Highlands Yo Mama: four blokes and a girl who do a sort of Gaelic /rap mix
Liam Bailey and the Creams: retro, mix of punk, disco and psychadelic rock
Frank Tilley, the yodeling cowboy: (I know heís got a limited audience, but heís really good!)
The West Isham Seniors Quartet: classical, jazz
If any of these sound like possibilities, drop me a line and Iíll put you in touch with them. Again, many many apologies. Hope your wedding day is blissful.
I waited a while to answer your last email to give you the latest update on Janey and Todd. She brought her cell to Yosemite, and has called me twice. Sheís on this major guilt trip about not coming the wedding. She asked me to ask you if she can still come and if she can bring Todd. Also if they can stay at Stoney Grove, and if you could pay for his ticket. I think theyíve run out of money. Not your problem, but she does want to come after all, and she did buy the dress. Let me know.
Yes, she can come with Todd and yes I will pay for his ticket. You are all welcome to stay here. Does Todd play any musical instruments?
Cousin Ernie missed you on his last visit. He'll be round soon to check up if I haven't heard from you beforehand. You know he sometimes can get a bit gruff, can your cousin.
If you could describe yourself in but a few wordsÖ..
I'd really rather not.
Occupation: student, part-time yoga instructor and masseuse
If you could describe yourself in but a few wordsÖ..
Physically: tall, blonde, blue eyed. An old boyfriend once summed me up in one word: "Wow!"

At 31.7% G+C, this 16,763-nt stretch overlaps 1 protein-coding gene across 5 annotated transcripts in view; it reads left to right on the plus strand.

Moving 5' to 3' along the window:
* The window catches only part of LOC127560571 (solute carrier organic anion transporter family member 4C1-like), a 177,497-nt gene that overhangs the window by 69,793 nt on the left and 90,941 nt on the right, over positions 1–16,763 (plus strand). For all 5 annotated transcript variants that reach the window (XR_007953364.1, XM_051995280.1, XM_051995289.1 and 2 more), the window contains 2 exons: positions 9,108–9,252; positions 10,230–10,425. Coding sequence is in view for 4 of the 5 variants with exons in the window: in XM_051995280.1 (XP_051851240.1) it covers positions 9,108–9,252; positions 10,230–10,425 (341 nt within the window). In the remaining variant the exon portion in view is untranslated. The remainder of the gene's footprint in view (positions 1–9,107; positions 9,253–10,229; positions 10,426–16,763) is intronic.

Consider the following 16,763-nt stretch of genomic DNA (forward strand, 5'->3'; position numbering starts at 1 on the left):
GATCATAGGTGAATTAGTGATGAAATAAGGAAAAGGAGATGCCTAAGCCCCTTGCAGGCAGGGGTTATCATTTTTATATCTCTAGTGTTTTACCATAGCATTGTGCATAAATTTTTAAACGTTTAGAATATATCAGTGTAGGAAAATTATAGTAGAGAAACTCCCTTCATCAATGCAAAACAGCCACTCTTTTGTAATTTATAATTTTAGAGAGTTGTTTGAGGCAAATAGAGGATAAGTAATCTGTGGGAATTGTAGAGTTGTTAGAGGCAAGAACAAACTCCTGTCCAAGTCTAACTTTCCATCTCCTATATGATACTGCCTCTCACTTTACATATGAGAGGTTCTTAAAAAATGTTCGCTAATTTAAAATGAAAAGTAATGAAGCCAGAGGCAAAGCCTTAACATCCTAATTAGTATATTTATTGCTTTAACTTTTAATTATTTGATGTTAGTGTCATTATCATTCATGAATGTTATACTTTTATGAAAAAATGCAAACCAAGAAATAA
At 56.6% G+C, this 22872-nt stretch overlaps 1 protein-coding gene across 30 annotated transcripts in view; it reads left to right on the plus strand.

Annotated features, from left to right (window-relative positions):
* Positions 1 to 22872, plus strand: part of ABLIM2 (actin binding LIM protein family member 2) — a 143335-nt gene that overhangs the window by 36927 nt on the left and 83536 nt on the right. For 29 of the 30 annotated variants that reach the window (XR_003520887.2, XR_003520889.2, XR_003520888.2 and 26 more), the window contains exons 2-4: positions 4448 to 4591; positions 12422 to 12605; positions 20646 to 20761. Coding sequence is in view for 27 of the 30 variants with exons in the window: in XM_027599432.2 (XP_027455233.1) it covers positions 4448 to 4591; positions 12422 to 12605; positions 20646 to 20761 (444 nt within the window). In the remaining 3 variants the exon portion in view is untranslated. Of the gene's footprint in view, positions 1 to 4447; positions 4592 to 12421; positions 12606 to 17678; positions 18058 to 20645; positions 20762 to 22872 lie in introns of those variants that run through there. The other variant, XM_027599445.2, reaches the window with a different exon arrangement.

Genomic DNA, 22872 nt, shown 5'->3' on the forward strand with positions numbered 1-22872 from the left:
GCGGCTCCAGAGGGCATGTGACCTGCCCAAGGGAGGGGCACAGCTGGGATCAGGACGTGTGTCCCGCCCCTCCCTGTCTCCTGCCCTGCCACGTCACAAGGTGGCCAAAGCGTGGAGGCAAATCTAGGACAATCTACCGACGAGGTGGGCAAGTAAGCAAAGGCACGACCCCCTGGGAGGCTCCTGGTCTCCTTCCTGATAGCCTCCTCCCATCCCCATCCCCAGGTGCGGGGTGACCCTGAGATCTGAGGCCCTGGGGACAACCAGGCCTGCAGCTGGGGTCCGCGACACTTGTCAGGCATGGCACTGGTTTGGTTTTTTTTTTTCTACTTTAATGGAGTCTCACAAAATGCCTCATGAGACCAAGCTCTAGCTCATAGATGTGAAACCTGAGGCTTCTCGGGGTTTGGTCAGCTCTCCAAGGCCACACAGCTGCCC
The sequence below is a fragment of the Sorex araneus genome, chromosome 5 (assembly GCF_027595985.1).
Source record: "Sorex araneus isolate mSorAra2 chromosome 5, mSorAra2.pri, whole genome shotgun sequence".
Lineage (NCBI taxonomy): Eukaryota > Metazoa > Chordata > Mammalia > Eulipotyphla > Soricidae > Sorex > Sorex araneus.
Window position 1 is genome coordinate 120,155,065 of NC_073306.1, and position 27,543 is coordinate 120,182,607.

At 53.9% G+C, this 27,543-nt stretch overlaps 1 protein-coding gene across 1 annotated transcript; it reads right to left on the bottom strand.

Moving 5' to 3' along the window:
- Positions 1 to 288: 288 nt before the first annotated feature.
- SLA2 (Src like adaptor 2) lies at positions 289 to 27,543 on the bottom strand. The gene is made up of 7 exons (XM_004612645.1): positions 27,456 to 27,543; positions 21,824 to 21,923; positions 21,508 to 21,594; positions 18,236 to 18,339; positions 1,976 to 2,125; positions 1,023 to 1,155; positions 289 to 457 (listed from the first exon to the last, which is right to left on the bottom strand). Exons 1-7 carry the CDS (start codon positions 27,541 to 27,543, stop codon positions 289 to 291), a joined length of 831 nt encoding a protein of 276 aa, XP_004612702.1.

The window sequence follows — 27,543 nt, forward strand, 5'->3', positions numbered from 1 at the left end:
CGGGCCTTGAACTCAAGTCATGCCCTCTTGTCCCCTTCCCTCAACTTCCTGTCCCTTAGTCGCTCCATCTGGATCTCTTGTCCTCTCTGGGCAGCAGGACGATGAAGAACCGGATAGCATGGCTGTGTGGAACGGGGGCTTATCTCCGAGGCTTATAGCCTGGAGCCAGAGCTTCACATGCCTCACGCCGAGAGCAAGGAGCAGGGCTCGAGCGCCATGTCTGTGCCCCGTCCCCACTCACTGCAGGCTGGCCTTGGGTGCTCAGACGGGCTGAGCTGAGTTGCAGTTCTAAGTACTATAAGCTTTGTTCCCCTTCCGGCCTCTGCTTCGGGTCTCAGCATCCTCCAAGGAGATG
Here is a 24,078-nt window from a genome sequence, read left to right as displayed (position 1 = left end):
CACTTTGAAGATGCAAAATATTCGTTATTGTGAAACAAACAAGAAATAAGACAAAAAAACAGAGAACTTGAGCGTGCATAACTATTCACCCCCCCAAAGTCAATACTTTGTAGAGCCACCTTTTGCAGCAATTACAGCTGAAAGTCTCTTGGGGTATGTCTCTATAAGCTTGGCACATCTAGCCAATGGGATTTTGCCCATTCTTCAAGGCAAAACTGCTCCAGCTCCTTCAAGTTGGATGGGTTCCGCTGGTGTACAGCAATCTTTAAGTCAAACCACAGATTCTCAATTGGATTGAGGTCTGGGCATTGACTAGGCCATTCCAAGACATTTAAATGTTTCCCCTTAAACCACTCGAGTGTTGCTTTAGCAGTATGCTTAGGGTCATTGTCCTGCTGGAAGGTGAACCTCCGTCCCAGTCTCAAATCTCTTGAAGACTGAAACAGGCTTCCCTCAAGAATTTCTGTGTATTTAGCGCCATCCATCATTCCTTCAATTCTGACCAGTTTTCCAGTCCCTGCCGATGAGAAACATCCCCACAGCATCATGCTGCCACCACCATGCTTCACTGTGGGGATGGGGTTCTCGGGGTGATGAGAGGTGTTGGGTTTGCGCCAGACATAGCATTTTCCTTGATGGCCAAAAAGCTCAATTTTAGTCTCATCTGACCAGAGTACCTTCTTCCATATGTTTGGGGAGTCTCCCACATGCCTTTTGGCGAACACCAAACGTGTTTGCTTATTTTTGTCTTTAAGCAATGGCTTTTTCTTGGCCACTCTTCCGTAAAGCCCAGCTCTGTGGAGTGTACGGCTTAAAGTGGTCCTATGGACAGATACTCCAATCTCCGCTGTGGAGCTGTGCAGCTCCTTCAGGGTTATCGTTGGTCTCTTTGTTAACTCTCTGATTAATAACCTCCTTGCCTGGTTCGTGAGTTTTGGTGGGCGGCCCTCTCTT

Personality: sensuous, playful, adventurous, sometimes just a little wild
Iím looking for an older man who has lost his inhibitions and is ready to love freely
This could be you very lucky, lucky day.
Many things happened in the world in last ten years. I know I was there. Some things remained hidden and I was there too. There are those that think that Eastern Europe was a cold, poor place but I know different. I vos one of the lucky ones, 'protector' to the government elite. We all had pretty good time I tell you.
When the wall fell, I fled, but I said Ivan, you come back here one day and get your share because Ivan knows some things no-one else knows.
Now I need your help.
Why me, you ask? What can I do to help? And should I help this man who was part of a brutally repressive regime that made it's money from the exploitation of the working class and probably hurt some good people?
I ask myself these questions too.
Ivan, I said, who can help you? So I phoned a physic and you were chosen. Amazing, eh? I need $5000 to go to an Eastern European country that I cannot name. There Ivan can get some money that is hidden away. It is worth fifty million dollars! Fifty million dollars is a lot of money I can tell you. I am not asking you alone, but I promise that whatever you give I will repay 100 times that amount! That's right, send me anything, fifty dollars, one hundred dollars and will work out what that amount is multiplied by 100 and return it to you! This is a pretty good deal.
I am not a greedy man. Once I get $5000, no more money. I don't need it. I just send it back. Too late I say, you missed out. Damn shame. So reply to this email quickly and make the big bucks!
Honoria Morcombe: And just so sudden! Well, it must be very hard for all of you, especially Mrs. Johnson. They were together for so long.
Simon: Yes, they were. Canít imagine it myself. I mean, I hope Ann and I are together that long and everything, but it seems like a very long time.
Honoria: And they still donít know what caused it?
Simon: No. Heíd be in and out of hospital in the spring, but seemed to be feeling better. Then he just went. Just like that. The doctor asked about an autopsy, but Shirley refused it. Said it didnít matter any more.
Nigel: I suppose sheís right. Sad days.